UltramanLand is really quite small, and I think it would get boring pretty fast for anyone other than a three-year old. Jay loved it. Its principal attraction is the live stage shows that take place several times a day, and after each show the Ultra Heroes descend from the stage to meet and shake hands with their young admirers. Jay shook hands with all of them, many of them more than once. (Showing unprecedented self-restraint, I stopped taking pictures of the handshakes after the first two days.) There are also a few other attractions, including an Ultraman-themed inflated bounce-chamber with a bubble pool, Ultraman bumper cars, a merry-go-round, and an expensive and supremely cheesy laser ride, which naturally was Jay's favorite activity. The gift shop is first-rate and the Ultra-themed restaurant is a real hoot.
UltramanLand was of course open on Christmas Day, because Christmas isn't such a big deal here in Japan. Christmas is essentially just a big date night and a marketing opportunity, and normally I wouldn't even get Christmas Day off, except that this year it fell on a Saturday. In Japan, New Year's Eve and New Year's Day are the big family holidays, when everything shuts down and people go home to spend time with their families.
UltramanLand has a symbiotic relationship with the Hotel Verde next door, which has several Ultra-themed "Ultraman Rooms" that seem to be very popular (we could only get the room for two of our three nights). A big plus is that anyone who stays in an Ultraman Room and who spends 5000 yen or more in the UltramanLand gift shop can have an actual Ultra Hero deliver their purchases to their room in person.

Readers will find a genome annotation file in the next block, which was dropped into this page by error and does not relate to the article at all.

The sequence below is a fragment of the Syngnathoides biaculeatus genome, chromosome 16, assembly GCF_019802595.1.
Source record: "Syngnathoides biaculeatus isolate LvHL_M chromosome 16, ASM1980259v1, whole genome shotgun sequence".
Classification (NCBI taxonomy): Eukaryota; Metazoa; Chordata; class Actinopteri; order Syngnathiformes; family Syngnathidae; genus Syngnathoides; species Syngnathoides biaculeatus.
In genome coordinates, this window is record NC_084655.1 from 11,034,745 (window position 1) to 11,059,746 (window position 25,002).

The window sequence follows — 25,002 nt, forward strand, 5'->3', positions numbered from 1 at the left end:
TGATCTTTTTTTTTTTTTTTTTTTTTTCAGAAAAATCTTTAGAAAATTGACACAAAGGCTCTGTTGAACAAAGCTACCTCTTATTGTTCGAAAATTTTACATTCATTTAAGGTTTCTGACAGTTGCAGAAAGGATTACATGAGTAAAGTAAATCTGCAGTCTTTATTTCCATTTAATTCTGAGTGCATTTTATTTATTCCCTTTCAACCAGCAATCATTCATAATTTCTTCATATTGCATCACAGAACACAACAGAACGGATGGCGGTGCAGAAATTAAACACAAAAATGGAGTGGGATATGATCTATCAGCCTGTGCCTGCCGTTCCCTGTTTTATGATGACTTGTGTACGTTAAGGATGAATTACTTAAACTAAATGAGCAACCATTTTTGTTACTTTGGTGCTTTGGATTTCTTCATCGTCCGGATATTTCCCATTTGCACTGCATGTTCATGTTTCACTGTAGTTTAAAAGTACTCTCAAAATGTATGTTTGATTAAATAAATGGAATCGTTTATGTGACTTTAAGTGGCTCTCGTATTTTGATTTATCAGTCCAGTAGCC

UltramanLand and the Hotel Verde occupy just a tiny corner of a huge amusement park development called Mitsui Greenland, which includes a Ferris wheel, an immense windmill, scads of roller coasters, a lake, and (in wintertime) a fake-snow ski resort. The development seems to be about ten years old, and in both its positive aspects (architectural innovation, immense scale, grandness of vision) and problems (remoteness from any center of population, obvious lack of customers) it bears all the marks of being one of the boondoggles of the Japanese bubble economy of the late 1980s, when virgin countryside was swallowed up in great gulps to create tourist destinations like Reoma World, Seagaia and Huis Ten Bosch, mostly in remote locations and mostly now bankrupt. I suspect, however, that because Mitsui Greenland appears to be connected with the Mitsui group of companies, one of Japan's most powerful industrial and financial groups, there is little chance that it will go bankrupt, and that instead its sister companies will help it hobble forward as it accrues massive losses for another couple of decades. It's the way things are done here.
In any event, Jay had no interest in going to Mitsui Greenland (we asked him every day). For him, UltramanLand alone was enough. He didn't want to leave, and for several days afterward he kept saying that he wanted to go back. And it was indeed quite fun for us adults also. I'd go back.